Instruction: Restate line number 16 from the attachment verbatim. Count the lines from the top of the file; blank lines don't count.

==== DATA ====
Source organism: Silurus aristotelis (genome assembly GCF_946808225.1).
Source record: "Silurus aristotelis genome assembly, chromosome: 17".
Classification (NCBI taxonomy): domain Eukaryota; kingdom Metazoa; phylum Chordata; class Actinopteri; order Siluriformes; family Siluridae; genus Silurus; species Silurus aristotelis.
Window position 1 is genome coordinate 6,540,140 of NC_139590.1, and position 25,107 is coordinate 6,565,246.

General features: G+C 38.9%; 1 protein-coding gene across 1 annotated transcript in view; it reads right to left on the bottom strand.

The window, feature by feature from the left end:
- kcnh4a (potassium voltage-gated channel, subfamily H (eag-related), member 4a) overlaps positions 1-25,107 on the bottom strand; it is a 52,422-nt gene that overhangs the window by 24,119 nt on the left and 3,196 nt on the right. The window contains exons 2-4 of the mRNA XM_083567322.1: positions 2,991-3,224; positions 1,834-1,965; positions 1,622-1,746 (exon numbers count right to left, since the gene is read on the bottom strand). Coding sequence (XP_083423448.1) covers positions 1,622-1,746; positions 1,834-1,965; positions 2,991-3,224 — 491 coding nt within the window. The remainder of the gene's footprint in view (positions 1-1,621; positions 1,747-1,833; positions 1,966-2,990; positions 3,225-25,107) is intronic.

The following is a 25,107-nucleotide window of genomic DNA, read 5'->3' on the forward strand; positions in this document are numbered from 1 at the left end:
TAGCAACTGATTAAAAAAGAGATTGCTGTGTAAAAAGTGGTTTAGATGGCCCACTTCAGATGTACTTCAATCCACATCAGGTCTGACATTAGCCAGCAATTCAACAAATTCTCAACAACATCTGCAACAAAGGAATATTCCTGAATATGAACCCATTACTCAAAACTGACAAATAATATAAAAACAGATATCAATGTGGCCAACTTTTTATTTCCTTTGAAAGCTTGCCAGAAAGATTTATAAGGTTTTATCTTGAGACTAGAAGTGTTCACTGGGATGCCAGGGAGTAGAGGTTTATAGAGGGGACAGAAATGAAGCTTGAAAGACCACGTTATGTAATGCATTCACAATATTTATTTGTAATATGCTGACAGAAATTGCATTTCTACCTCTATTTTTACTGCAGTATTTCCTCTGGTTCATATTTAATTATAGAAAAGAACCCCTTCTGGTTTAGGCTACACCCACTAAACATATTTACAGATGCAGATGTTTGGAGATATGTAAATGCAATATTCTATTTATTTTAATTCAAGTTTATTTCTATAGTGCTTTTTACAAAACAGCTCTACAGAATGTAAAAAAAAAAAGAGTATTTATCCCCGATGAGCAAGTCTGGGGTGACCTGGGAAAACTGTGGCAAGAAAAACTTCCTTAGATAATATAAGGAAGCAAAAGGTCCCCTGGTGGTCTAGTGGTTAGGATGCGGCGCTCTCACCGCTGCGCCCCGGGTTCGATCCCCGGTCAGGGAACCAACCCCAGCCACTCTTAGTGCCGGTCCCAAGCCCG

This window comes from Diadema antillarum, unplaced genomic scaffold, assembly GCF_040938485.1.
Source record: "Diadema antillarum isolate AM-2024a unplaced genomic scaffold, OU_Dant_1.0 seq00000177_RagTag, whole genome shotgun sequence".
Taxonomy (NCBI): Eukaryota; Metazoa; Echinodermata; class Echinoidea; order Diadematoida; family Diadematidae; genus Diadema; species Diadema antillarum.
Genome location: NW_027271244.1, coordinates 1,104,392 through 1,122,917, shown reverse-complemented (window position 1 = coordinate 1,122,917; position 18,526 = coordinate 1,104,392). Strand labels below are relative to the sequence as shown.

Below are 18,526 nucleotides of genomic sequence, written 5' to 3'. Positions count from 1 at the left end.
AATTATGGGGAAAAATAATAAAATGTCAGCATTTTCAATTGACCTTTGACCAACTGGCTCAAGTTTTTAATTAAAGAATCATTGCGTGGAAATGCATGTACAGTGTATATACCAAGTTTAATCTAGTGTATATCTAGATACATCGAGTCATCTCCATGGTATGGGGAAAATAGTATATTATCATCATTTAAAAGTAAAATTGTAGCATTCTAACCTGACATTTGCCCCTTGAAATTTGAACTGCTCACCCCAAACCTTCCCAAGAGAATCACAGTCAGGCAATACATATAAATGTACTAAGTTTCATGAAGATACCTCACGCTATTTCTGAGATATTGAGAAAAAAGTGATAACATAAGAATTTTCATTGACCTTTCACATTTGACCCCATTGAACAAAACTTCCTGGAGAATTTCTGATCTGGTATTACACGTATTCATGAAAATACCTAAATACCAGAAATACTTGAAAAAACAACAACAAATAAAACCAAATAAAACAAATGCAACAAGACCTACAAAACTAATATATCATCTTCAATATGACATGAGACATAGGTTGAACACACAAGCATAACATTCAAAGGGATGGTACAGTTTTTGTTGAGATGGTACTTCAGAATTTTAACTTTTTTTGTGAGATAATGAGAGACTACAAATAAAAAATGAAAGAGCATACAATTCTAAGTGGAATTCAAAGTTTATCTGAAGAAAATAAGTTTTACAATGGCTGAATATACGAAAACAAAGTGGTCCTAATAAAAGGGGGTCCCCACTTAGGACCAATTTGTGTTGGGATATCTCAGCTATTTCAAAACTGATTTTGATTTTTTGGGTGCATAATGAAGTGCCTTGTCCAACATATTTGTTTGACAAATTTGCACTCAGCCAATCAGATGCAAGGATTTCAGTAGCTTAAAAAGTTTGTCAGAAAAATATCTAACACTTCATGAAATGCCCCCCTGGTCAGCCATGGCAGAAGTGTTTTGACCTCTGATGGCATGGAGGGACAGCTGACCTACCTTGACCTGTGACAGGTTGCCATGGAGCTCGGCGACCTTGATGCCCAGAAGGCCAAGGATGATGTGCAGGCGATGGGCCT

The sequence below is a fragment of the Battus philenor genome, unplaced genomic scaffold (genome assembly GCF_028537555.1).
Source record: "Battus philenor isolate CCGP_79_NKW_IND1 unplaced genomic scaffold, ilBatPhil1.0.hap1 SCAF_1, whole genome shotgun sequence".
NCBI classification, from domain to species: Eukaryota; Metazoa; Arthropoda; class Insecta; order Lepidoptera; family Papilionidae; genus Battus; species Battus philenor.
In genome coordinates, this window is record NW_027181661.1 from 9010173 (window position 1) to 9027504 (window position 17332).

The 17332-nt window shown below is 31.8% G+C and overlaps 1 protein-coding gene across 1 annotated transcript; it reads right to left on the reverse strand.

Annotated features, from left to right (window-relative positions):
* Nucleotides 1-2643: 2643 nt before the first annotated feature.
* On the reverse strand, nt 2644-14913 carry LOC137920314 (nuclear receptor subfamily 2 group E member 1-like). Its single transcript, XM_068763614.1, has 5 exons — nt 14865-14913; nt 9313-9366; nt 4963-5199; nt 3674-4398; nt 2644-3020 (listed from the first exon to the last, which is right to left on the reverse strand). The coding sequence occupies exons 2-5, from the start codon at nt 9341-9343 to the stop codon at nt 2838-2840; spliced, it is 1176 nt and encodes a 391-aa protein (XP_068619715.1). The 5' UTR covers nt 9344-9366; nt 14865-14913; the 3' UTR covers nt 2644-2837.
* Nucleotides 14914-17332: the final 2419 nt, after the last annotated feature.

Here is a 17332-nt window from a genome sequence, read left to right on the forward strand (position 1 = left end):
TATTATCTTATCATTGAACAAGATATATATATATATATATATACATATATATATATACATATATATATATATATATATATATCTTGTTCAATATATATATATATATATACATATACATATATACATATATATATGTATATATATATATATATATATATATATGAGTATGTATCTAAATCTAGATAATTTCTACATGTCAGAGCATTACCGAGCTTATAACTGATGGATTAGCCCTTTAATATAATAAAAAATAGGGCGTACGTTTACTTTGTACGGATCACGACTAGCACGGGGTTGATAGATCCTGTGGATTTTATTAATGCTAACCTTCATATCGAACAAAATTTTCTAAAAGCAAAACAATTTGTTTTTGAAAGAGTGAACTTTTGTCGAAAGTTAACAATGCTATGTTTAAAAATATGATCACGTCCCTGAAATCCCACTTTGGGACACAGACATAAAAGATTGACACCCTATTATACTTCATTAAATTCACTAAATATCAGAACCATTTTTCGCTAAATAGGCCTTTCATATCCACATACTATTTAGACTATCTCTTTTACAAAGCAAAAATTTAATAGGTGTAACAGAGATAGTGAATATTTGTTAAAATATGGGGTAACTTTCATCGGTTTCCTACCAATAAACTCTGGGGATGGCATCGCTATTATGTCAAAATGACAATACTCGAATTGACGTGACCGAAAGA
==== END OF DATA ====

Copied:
The sequence below is a fragment of the Battus philenor genome, unplaced genomic scaffold (genome assembly GCF_028537555.1).